Posts with «art» label

GuitarBot Brings Together Art and Engineering

Not only does the GuitarBot project show off some great design, but the care given to the documentation and directions is wonderful to see. The GuitarBot is an initiative by three University of Delaware professors, [Dustyn Roberts], [Troy Richards], and [Ashley Pigford] to introduce their students to ‘Artgineering’, a beautiful portmanteau of ‘art’ and ‘engineering’.

The GuitarBot It is designed and documented in a way that the three major elements are compartmentalized: the strummer, the brains, and the chord mechanism are all independent modules wrapped up in a single device. Anyone is, of course, free to build the whole thing, but a lot of work has been done to ease the collaboration of smaller, team-based groups that can work on and bring together individual elements.

Some aspects of the GuitarBot are still works in progress, such as the solenoid-activated chord assembly. But everything else is ready to go with Bills of Materials and build directions. An early video of a strumming test proof of concept used on a ukelele is embedded below.

GuitarBot would fit right in to a band where only the instruments operate unplugged. Speaking of robot bands, don’t forget the LEGO-enabled Toa Mata, or the fully robotic group Compressorhead.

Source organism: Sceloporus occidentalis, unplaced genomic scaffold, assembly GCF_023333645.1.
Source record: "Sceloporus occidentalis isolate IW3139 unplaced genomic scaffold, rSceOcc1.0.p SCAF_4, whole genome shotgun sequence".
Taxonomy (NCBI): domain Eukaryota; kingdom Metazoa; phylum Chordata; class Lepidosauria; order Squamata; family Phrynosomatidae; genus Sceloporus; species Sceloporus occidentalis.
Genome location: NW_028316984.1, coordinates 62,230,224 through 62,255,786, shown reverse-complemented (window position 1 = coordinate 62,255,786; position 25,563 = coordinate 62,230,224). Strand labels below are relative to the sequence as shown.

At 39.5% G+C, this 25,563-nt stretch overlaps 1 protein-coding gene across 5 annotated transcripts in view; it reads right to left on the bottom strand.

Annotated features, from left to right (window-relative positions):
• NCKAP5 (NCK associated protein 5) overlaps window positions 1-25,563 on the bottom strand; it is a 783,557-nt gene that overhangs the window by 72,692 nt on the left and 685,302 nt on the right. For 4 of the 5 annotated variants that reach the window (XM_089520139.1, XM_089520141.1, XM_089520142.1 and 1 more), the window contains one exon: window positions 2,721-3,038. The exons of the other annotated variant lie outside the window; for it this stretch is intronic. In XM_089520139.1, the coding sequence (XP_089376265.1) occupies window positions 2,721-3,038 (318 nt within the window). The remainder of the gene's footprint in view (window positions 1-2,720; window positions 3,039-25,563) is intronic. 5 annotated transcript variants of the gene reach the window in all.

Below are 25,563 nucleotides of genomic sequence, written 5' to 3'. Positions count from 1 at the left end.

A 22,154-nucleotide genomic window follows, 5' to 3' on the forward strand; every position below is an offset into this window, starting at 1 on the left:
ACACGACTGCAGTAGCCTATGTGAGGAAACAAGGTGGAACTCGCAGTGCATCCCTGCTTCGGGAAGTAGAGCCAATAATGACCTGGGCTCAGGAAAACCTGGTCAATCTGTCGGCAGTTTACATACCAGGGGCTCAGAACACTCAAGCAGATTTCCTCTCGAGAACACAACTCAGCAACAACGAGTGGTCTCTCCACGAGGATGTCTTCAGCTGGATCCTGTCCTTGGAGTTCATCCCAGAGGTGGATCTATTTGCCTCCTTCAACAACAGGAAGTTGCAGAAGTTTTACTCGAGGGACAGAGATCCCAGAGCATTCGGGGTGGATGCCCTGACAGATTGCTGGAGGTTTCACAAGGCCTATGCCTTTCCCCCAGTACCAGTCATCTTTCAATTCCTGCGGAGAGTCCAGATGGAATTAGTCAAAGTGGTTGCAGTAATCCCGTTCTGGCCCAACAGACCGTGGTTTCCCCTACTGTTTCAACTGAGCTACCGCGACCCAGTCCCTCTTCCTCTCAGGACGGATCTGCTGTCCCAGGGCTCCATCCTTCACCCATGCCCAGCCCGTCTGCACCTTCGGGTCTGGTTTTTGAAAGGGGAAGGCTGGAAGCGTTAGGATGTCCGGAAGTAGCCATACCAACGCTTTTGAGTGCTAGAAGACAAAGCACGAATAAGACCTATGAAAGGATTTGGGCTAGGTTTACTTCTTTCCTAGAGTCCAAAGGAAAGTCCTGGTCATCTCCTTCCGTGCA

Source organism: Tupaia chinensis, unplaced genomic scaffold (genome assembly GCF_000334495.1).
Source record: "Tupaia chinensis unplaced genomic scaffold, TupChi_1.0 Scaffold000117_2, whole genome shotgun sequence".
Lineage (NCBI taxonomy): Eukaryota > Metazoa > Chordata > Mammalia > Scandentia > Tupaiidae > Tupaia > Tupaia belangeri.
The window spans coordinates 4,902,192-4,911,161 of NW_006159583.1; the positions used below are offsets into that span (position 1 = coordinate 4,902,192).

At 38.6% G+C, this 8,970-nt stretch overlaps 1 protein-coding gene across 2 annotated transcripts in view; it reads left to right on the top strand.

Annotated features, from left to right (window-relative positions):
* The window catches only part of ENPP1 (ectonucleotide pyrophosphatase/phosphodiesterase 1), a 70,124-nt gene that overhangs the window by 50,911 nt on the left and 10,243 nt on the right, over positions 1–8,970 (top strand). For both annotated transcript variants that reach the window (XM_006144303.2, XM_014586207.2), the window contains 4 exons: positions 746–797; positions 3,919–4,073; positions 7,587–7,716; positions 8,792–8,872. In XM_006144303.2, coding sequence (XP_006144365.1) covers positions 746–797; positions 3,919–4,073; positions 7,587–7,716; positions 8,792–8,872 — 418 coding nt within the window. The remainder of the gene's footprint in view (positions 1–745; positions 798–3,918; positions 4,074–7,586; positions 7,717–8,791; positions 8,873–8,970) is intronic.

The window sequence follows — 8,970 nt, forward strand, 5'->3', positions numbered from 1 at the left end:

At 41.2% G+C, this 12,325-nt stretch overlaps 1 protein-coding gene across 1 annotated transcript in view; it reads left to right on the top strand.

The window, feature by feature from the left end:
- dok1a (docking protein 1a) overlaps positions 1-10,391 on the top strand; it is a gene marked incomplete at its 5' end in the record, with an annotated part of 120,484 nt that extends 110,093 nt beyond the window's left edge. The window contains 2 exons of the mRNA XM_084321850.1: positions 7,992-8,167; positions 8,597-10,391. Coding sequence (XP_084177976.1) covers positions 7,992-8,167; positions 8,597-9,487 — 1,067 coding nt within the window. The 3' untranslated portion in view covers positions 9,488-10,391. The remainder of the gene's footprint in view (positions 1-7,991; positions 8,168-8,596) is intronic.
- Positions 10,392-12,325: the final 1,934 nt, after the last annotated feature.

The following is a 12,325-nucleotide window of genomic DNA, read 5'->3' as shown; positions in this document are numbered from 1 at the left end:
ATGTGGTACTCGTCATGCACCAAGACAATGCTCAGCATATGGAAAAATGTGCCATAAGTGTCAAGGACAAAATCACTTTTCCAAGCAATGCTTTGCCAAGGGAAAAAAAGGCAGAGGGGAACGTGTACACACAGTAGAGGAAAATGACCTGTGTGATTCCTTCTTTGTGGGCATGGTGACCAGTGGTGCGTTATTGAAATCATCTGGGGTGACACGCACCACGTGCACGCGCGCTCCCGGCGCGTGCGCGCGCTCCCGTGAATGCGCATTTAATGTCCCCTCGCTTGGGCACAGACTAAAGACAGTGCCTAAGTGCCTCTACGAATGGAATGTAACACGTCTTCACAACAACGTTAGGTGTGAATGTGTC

Filed under: musical hacks, robots hacks

Robot Draws Using Robust CNC

While initially developed for use in large factory processes, computer numeric control (CNC) machines have slowly made their way out of the factory and into the hands of virtually anyone who wants one. The versatility that these machines have in automating and manipulating a wide range of tools while at the same time maintaining a high degree of accuracy and repeatability is invaluable in any setting. As an illustration of how accessible CNC has become, [Arnab]’s drawing robot uses widely available tools and a CNC implementation virtually anyone could build on their own.

Based on an Arudino UNO and a special CNC-oriented shield, the drawing robot is able to execute G code for its artistic creations. The robot is capable of drawing on most flat surfaces, and can use almost any writing implement that will fit on the arm, from pencils to pens to brushes. Since the software and hardware are both open source, this makes for an ideal platform on which to build any other CNC machines as well.

In fact, CNC is used extensively in almost everything now, and are so common that it’s not unheard of to see things like 3D printers converted to CNC machines or CNC machines turned into 3D printers. The standards used are very well-known and adopted, so there’s almost no reason not to have a CNC machine of some sort lying around in a shop or hackerspace. There are even some art-based machines like this one that go much further beyond CNC itself, too.


Filed under: robots hacks
Hack a Day 22 Jun 00:00
arduino  art  cnc  drawing  g-code  robot  robots hacks  

Creating Interactive Art: The Museum of Funny Ladies